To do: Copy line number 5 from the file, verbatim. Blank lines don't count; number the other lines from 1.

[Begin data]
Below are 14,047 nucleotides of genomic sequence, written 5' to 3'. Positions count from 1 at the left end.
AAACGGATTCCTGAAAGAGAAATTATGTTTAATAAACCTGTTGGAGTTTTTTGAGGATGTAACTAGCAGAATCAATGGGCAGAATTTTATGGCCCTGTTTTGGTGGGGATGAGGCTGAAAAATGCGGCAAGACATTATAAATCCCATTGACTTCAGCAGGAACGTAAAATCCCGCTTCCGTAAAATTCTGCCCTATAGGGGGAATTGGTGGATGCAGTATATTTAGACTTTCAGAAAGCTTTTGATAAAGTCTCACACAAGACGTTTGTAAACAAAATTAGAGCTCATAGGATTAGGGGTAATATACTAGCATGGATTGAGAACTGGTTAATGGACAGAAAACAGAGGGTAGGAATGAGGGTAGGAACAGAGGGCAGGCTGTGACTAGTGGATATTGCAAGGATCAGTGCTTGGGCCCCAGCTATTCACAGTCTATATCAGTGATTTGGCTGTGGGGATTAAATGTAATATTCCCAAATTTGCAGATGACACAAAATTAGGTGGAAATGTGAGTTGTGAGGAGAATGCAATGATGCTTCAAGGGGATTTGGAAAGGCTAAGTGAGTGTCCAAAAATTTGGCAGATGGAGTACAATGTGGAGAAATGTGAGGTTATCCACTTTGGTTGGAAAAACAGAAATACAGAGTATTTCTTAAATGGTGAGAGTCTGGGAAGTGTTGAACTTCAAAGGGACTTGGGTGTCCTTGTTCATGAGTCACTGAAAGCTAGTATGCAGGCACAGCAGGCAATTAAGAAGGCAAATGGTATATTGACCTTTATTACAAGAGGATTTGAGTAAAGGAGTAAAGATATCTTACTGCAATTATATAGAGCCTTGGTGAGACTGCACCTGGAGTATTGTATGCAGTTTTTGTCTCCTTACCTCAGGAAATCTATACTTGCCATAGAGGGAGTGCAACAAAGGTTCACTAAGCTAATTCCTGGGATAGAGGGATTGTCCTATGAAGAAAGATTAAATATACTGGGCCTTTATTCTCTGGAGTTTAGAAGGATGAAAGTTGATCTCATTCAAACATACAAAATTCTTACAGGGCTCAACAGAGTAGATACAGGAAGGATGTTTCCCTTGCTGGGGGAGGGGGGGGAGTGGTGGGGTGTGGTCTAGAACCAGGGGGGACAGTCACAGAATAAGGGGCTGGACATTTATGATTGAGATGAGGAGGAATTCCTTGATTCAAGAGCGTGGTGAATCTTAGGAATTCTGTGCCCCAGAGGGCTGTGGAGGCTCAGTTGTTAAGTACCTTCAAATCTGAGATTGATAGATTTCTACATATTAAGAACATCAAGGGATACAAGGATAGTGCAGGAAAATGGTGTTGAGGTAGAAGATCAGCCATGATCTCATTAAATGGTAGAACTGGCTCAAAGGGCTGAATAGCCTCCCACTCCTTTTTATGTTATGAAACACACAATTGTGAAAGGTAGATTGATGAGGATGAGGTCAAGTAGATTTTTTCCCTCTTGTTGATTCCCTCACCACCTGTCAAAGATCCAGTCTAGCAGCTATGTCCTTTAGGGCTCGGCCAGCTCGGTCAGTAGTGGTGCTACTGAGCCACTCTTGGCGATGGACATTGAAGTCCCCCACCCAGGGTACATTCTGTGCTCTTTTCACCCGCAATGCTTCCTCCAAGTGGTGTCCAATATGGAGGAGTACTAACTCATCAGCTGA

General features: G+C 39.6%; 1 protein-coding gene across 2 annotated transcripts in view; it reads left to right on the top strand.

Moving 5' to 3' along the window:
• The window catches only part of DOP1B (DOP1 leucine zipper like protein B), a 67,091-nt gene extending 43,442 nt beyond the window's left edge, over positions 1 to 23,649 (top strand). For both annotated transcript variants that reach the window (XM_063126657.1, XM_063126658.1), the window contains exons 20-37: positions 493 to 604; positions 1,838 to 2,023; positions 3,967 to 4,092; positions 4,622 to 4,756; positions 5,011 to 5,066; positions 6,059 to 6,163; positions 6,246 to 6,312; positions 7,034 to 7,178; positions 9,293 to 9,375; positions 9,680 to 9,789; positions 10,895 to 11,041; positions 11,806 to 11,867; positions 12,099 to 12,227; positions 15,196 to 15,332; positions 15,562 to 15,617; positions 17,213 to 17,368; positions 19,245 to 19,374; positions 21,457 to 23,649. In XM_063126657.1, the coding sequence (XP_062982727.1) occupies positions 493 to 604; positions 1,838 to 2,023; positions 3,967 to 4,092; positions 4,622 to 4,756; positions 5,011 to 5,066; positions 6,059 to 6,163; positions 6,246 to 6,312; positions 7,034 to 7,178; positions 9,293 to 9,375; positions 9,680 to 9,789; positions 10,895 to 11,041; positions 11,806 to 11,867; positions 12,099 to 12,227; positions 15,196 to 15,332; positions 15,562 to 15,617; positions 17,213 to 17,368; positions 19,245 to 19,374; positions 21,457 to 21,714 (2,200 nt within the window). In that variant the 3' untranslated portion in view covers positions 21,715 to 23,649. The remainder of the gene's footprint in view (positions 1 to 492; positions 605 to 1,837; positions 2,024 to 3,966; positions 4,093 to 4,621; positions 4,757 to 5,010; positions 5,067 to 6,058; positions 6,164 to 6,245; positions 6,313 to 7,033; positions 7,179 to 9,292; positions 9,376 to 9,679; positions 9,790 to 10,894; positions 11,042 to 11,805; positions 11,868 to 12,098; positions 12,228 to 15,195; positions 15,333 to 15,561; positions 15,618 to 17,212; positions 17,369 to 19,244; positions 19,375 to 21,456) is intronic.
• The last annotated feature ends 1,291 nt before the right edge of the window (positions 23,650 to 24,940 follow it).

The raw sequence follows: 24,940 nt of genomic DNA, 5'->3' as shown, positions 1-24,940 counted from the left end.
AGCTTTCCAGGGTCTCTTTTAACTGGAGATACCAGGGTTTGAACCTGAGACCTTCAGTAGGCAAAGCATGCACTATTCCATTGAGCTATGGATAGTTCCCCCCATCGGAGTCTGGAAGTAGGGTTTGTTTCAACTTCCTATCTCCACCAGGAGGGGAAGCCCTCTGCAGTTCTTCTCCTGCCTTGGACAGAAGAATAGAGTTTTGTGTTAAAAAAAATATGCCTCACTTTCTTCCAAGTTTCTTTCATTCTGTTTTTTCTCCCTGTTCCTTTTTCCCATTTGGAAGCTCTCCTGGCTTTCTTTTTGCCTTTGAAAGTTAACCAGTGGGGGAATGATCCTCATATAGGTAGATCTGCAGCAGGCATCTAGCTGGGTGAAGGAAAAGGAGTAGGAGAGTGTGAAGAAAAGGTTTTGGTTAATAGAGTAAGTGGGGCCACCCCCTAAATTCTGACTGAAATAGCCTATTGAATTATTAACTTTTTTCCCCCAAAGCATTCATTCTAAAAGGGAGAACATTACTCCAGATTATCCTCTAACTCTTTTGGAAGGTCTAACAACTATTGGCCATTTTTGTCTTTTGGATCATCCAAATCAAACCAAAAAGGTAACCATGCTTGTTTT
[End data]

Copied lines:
• The window catches only part of DOP1B (DOP1 leucine zipper like protein B), a 67,091-nt gene extending 43,442 nt beyond the window's left edge, over positions 1 to 23,649 (top strand). For both annotated transcript variants that reach the window (XM_063126657.1, XM_063126658.1), the window contains exons 20-37: positions 493 to 604; positions 1,838 to 2,023; positions 3,967 to 4,092; positions 4,622 to 4,756; positions 5,011 to 5,066; positions 6,059 to 6,163; positions 6,246 to 6,312; positions 7,034 to 7,178; positions 9,293 to 9,375; positions 9,680 to 9,789; positions 10,895 to 11,041; positions 11,806 to 11,867; positions 12,099 to 12,227; positions 15,196 to 15,332; positions 15,562 to 15,617; positions 17,213 to 17,368; positions 19,245 to 19,374; positions 21,457 to 23,649. In XM_063126657.1, the coding sequence (XP_062982727.1) occupies positions 493 to 604; positions 1,838 to 2,023; positions 3,967 to 4,092; positions 4,622 to 4,756; positions 5,011 to 5,066; positions 6,059 to 6,163; positions 6,246 to 6,312; positions 7,034 to 7,178; positions 9,293 to 9,375; positions 9,680 to 9,789; positions 10,895 to 11,041; positions 11,806 to 11,867; positions 12,099 to 12,227; positions 15,196 to 15,332; positions 15,562 to 15,617; positions 17,213 to 17,368; positions 19,245 to 19,374; positions 21,457 to 21,714 (2,200 nt within the window). In that variant the 3' untranslated portion in view covers positions 21,715 to 23,649. The remainder of the gene's footprint in view (positions 1 to 492; positions 605 to 1,837; positions 2,024 to 3,966; positions 4,093 to 4,621; positions 4,757 to 5,010; positions 5,067 to 6,058; positions 6,164 to 6,245; positions 6,313 to 7,033; positions 7,179 to 9,292; positions 9,376 to 9,679; positions 9,790 to 10,894; positions 11,042 to 11,805; positions 11,868 to 12,098; positions 12,228 to 15,195; positions 15,333 to 15,561; positions 15,618 to 17,212; positions 17,369 to 19,244; positions 19,375 to 21,456) is intronic.